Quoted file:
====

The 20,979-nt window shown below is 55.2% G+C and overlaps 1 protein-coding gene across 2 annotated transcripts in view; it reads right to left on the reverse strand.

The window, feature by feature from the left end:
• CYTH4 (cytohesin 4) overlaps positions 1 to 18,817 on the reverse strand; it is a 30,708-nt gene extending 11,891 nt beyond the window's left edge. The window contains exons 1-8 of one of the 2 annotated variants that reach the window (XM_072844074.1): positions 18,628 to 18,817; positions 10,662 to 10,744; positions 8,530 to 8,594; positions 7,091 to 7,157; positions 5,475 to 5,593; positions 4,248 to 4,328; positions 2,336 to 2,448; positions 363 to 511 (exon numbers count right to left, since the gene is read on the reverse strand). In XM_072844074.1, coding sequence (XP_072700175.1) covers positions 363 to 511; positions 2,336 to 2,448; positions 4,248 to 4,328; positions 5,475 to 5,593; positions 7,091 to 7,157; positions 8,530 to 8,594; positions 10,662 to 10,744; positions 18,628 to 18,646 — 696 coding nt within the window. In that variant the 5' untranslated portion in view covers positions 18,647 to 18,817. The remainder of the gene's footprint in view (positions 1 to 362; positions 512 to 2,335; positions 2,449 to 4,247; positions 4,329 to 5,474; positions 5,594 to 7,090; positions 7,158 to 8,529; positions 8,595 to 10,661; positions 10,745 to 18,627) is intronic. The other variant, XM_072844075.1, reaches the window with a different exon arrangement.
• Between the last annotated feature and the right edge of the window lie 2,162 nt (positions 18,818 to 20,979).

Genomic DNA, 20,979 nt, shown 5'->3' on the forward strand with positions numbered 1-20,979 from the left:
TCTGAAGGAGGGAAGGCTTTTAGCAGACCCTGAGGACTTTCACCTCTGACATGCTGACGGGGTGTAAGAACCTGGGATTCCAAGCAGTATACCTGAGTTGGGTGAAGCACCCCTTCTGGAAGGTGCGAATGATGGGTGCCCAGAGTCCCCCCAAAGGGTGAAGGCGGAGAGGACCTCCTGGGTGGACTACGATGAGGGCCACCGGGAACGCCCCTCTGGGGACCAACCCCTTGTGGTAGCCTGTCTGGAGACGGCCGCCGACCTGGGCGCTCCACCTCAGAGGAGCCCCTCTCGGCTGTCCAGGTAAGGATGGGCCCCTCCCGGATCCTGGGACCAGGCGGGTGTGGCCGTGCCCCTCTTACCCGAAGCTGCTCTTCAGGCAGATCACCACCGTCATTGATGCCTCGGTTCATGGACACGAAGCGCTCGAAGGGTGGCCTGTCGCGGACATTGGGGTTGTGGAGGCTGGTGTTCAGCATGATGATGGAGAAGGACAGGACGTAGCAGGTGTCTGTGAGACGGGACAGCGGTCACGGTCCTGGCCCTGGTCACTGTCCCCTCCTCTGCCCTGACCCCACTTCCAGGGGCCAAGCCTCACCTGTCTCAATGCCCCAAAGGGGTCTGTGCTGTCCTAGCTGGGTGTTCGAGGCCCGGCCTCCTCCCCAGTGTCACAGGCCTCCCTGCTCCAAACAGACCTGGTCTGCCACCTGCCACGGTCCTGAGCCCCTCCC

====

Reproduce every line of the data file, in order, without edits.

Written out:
The 20,979-nt window shown below is 55.2% G+C and overlaps 1 protein-coding gene across 2 annotated transcripts in view; it reads right to left on the reverse strand.

The window, feature by feature from the left end:
• CYTH4 (cytohesin 4) overlaps positions 1 to 18,817 on the reverse strand; it is a 30,708-nt gene extending 11,891 nt beyond the window's left edge. The window contains exons 1-8 of one of the 2 annotated variants that reach the window (XM_072844074.1): positions 18,628 to 18,817; positions 10,662 to 10,744; positions 8,530 to 8,594; positions 7,091 to 7,157; positions 5,475 to 5,593; positions 4,248 to 4,328; positions 2,336 to 2,448; positions 363 to 511 (exon numbers count right to left, since the gene is read on the reverse strand). In XM_072844074.1, coding sequence (XP_072700175.1) covers positions 363 to 511; positions 2,336 to 2,448; positions 4,248 to 4,328; positions 5,475 to 5,593; positions 7,091 to 7,157; positions 8,530 to 8,594; positions 10,662 to 10,744; positions 18,628 to 18,646 — 696 coding nt within the window. In that variant the 5' untranslated portion in view covers positions 18,647 to 18,817. The remainder of the gene's footprint in view (positions 1 to 362; positions 512 to 2,335; positions 2,449 to 4,247; positions 4,329 to 5,474; positions 5,594 to 7,090; positions 7,158 to 8,529; positions 8,595 to 10,661; positions 10,745 to 18,627) is intronic. The other variant, XM_072844075.1, reaches the window with a different exon arrangement.
• Between the last annotated feature and the right edge of the window lie 2,162 nt (positions 18,818 to 20,979).

Genomic DNA, 20,979 nt, shown 5'->3' on the forward strand with positions numbered 1-20,979 from the left:
TCTGAAGGAGGGAAGGCTTTTAGCAGACCCTGAGGACTTTCACCTCTGACATGCTGACGGGGTGTAAGAACCTGGGATTCCAAGCAGTATACCTGAGTTGGGTGAAGCACCCCTTCTGGAAGGTGCGAATGATGGGTGCCCAGAGTCCCCCCAAAGGGTGAAGGCGGAGAGGACCTCCTGGGTGGACTACGATGAGGGCCACCGGGAACGCCCCTCTGGGGACCAACCCCTTGTGGTAGCCTGTCTGGAGACGGCCGCCGACCTGGGCGCTCCACCTCAGAGGAGCCCCTCTCGGCTGTCCAGGTAAGGATGGGCCCCTCCCGGATCCTGGGACCAGGCGGGTGTGGCCGTGCCCCTCTTACCCGAAGCTGCTCTTCAGGCAGATCACCACCGTCATTGATGCCTCGGTTCATGGACACGAAGCGCTCGAAGGGTGGCCTGTCGCGGACATTGGGGTTGTGGAGGCTGGTGTTCAGCATGATGATGGAGAAGGACAGGACGTAGCAGGTGTCTGTGAGACGGGACAGCGGTCACGGTCCTGGCCCTGGTCACTGTCCCCTCCTCTGCCCTGACCCCACTTCCAGGGGCCAAGCCTCACCTGTCTCAATGCCCCAAAGGGGTCTGTGCTGTCCTAGCTGGGTGTTCGAGGCCCGGCCTCCTCCCCAGTGTCACAGGCCTCCCTGCTCCAAACAGACCTGGTCTGCCACCTGCCACGGTCCTGAGCCCCTCCC